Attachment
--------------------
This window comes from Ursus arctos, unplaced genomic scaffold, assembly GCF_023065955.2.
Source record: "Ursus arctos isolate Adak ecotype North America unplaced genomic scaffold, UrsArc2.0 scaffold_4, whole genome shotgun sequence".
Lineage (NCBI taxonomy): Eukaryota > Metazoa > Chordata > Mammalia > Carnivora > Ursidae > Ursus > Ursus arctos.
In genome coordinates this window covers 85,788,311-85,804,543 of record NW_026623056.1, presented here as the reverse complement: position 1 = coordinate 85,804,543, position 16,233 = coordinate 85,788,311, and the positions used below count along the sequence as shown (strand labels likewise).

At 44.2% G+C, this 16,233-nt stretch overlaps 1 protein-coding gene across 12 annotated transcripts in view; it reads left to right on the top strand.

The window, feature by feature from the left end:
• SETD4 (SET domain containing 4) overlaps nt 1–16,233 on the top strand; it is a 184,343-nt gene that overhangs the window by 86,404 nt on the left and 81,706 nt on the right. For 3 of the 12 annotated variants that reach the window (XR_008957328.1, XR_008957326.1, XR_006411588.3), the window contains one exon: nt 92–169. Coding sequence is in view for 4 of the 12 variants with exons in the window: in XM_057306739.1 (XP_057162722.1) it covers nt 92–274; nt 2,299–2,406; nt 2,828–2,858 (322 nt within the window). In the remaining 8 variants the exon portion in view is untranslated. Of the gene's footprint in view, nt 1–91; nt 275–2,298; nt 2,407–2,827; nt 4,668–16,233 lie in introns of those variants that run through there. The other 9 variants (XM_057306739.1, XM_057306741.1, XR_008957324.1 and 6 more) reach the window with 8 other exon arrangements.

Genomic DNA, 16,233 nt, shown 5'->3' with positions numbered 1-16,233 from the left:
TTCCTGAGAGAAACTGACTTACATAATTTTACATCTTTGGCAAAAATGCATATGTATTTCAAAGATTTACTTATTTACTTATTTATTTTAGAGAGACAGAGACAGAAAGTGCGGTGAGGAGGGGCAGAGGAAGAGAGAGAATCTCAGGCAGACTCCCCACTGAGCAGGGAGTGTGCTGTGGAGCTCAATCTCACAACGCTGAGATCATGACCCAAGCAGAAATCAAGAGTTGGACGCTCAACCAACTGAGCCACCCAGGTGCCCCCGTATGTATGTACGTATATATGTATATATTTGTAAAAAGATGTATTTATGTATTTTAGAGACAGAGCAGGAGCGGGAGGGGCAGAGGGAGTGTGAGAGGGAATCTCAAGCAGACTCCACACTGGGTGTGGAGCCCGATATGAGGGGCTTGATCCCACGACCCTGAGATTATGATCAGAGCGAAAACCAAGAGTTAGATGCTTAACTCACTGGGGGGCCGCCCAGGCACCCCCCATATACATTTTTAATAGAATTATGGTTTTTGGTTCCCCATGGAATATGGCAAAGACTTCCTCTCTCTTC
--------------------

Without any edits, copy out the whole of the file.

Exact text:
This window comes from Ursus arctos, unplaced genomic scaffold, assembly GCF_023065955.2.
Source record: "Ursus arctos isolate Adak ecotype North America unplaced genomic scaffold, UrsArc2.0 scaffold_4, whole genome shotgun sequence".
Lineage (NCBI taxonomy): Eukaryota > Metazoa > Chordata > Mammalia > Carnivora > Ursidae > Ursus > Ursus arctos.
In genome coordinates this window covers 85,788,311-85,804,543 of record NW_026623056.1, presented here as the reverse complement: position 1 = coordinate 85,804,543, position 16,233 = coordinate 85,788,311, and the positions used below count along the sequence as shown (strand labels likewise).

At 44.2% G+C, this 16,233-nt stretch overlaps 1 protein-coding gene across 12 annotated transcripts in view; it reads left to right on the top strand.

The window, feature by feature from the left end:
• SETD4 (SET domain containing 4) overlaps nt 1–16,233 on the top strand; it is a 184,343-nt gene that overhangs the window by 86,404 nt on the left and 81,706 nt on the right. For 3 of the 12 annotated variants that reach the window (XR_008957328.1, XR_008957326.1, XR_006411588.3), the window contains one exon: nt 92–169. Coding sequence is in view for 4 of the 12 variants with exons in the window: in XM_057306739.1 (XP_057162722.1) it covers nt 92–274; nt 2,299–2,406; nt 2,828–2,858 (322 nt within the window). In the remaining 8 variants the exon portion in view is untranslated. Of the gene's footprint in view, nt 1–91; nt 275–2,298; nt 2,407–2,827; nt 4,668–16,233 lie in introns of those variants that run through there. The other 9 variants (XM_057306739.1, XM_057306741.1, XR_008957324.1 and 6 more) reach the window with 8 other exon arrangements.

Genomic DNA, 16,233 nt, shown 5'->3' with positions numbered 1-16,233 from the left:
TTCCTGAGAGAAACTGACTTACATAATTTTACATCTTTGGCAAAAATGCATATGTATTTCAAAGATTTACTTATTTACTTATTTATTTTAGAGAGACAGAGACAGAAAGTGCGGTGAGGAGGGGCAGAGGAAGAGAGAGAATCTCAGGCAGACTCCCCACTGAGCAGGGAGTGTGCTGTGGAGCTCAATCTCACAACGCTGAGATCATGACCCAAGCAGAAATCAAGAGTTGGACGCTCAACCAACTGAGCCACCCAGGTGCCCCCGTATGTATGTACGTATATATGTATATATTTGTAAAAAGATGTATTTATGTATTTTAGAGACAGAGCAGGAGCGGGAGGGGCAGAGGGAGTGTGAGAGGGAATCTCAAGCAGACTCCACACTGGGTGTGGAGCCCGATATGAGGGGCTTGATCCCACGACCCTGAGATTATGATCAGAGCGAAAACCAAGAGTTAGATGCTTAACTCACTGGGGGGCCGCCCAGGCACCCCCCATATACATTTTTAATAGAATTATGGTTTTTGGTTCCCCATGGAATATGGCAAAGACTTCCTCTCTCTTC